This Daily Telegraph report goes to show why Malians, like Demba Boundy, are welcoming French troops to Mali, and why France is going for an all-out victory against…are they Tuaregs, or Islamic terrorists?
When AQIM occupied Diabaly last Monday, moving beyond their stronghold in northern Mali, they spread the word that “we are Muslims, we come in the name of Allah – and we are not going to harm anyone,” remembered Mr Tounkara.
They generally kept their promise, although they looted the town’s pharmacies of all their medicine and forced the population to stay indoors during the first day of their occupation. One man who ventured out was shot, said Mr Tounkara.
Many of the guerrillas were Algerians and Libyans, although most were Tuaregs from northern Mali, said Abubakar Maiga (35), another resident who fled to Niono. He could tell their nationality only by language and accent because all the Islamists kept their faces swathed in turbans.
“You never see their faces, you only see their eyes,” he said. Some people from the local area were also in AQIM’s ranks, added Mr Maiga.
French and Malian soldiers are acutely aware of their enemy’s ability to melt into the population, even after a town has supposedly been cleared. This helps to explain their cautious approach to Diabaly.
“The war against the Islamists is not easy because they will enter into the population and some of the population will join with them,” said Col Seydou Sogoba of the Malian army.
Can you detect a whiff of desperation in this oil analyst’s “analysis”?
A Libyan defense force charged with making sure the nation’s oil sector is secured said it was strengthening its lines along the western and southern borders given regional instability. A decision to use force to help ensure the territorial integrity of Mali, to Libya’s south, prompted al-Qaida militants to storm a natural gas facility near the Algerian border. Libya’s own energy sector is trying to recover from civil war in 2011 and oil production has since rebounded to close to pre-war levels. Libyan oil production was halted during NATO-led conflict, forcing a brief spike in crude oil prices. Should the Sahel descend into further chaos, the coming wars may be more than the international markets can handle.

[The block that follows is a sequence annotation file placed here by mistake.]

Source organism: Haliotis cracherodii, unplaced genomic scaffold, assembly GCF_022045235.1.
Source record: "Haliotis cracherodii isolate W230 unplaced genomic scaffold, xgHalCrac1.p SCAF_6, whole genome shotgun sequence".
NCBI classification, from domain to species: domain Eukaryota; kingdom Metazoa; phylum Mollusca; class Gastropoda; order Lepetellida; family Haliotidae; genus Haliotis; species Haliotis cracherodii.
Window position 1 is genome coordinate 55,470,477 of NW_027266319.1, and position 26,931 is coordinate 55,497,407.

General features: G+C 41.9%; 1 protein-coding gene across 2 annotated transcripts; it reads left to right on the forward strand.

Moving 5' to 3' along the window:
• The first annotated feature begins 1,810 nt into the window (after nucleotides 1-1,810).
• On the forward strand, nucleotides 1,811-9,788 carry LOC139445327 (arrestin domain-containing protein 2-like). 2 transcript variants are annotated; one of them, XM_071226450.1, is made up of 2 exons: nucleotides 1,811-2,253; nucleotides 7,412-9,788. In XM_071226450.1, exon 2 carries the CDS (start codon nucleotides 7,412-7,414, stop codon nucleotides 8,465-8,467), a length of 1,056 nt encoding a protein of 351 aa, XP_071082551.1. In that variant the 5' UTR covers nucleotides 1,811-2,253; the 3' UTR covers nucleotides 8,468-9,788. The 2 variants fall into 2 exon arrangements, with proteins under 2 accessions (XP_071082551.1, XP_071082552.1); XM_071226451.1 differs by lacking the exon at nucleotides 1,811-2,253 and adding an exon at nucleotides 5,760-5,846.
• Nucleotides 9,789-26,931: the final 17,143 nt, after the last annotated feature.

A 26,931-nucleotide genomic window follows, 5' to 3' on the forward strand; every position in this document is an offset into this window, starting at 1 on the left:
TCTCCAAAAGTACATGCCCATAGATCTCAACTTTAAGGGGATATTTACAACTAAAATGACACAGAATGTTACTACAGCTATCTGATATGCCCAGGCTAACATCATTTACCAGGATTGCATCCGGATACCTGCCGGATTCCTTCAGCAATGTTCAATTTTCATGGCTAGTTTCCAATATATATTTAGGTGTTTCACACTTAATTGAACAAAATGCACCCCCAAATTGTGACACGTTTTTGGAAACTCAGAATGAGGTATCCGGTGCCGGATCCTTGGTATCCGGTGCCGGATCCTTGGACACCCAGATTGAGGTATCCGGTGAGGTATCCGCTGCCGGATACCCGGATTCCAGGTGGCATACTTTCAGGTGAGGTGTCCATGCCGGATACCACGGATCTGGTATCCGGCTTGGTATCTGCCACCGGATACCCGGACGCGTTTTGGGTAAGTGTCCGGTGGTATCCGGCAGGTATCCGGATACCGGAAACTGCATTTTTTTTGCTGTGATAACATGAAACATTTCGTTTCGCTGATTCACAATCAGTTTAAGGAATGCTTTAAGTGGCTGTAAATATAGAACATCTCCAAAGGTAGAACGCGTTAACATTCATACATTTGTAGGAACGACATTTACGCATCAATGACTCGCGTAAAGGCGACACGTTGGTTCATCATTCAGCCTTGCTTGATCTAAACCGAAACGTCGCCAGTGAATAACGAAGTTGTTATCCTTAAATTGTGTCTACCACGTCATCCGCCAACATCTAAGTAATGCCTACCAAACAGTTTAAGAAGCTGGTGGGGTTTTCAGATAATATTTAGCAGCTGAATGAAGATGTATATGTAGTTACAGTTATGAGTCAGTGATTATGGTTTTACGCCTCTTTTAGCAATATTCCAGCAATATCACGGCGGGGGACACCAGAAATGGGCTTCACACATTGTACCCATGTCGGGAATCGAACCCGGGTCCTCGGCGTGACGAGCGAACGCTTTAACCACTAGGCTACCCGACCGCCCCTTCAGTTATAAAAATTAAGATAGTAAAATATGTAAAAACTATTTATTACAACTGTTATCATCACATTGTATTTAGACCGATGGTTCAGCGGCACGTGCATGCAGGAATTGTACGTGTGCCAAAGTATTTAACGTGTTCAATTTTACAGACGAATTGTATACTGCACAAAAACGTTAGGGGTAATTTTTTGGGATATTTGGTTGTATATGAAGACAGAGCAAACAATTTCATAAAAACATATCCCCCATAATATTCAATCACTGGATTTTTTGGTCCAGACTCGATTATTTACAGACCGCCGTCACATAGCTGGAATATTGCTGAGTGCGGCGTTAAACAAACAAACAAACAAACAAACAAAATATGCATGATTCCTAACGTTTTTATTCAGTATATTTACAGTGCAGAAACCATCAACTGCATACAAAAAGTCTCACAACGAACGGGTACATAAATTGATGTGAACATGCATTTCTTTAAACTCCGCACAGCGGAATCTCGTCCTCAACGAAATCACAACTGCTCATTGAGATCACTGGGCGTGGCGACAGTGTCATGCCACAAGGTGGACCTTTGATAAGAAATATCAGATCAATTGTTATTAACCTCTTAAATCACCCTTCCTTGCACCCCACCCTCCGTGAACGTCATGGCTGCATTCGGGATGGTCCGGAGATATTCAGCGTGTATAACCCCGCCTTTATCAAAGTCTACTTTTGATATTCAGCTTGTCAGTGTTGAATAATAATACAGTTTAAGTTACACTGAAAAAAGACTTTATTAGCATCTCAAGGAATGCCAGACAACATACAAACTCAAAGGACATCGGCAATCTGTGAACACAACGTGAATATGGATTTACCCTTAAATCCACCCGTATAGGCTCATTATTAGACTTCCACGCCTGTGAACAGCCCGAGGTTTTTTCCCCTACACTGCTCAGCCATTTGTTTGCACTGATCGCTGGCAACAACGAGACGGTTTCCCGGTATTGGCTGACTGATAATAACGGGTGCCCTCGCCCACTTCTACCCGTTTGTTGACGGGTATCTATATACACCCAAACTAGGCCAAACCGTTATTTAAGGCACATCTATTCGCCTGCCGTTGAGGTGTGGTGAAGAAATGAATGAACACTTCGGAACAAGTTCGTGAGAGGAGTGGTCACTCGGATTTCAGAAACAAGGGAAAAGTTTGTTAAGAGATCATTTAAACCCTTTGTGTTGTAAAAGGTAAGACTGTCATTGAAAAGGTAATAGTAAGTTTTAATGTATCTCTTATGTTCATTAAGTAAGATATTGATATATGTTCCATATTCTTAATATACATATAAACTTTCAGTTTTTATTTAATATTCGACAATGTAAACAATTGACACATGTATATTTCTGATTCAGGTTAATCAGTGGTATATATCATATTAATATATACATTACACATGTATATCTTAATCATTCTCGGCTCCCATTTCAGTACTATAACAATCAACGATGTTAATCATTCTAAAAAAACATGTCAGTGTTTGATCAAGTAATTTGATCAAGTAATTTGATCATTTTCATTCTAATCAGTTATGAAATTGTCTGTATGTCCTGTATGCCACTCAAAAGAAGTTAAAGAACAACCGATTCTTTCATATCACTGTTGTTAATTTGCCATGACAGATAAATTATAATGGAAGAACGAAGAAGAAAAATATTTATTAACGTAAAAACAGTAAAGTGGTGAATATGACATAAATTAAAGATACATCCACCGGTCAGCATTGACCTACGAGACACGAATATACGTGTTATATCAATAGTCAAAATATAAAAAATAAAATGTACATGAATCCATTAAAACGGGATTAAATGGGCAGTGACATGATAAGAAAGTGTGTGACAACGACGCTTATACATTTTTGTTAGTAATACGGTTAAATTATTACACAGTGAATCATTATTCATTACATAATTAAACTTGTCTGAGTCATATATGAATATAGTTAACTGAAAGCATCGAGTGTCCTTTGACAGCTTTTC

France, the former colonial power, responded to a Malian request for military support to help thwart the advance of rebels from the lawless north of the country. Those rebels, some of which had fought in the Libyan conflict, claimed authority over the north of Mali after an early 2012 political coup in Bamako. The Malian conflict has since paralleled the NATO response in Libya, with African, U.S. and British engagements expected to some degree. In response, Algerian militants aligned with al-Qaida in the Islamic Maghreb stormed the In Amenas natural gas complex in eastern Algeria, seizing Western and Algerian employees there in one of the worst hostage situations in years.
I had to laugh, though, when Boundy mentioned little French flags being sold in the marketplace. Those kids in his school know where the money comes from.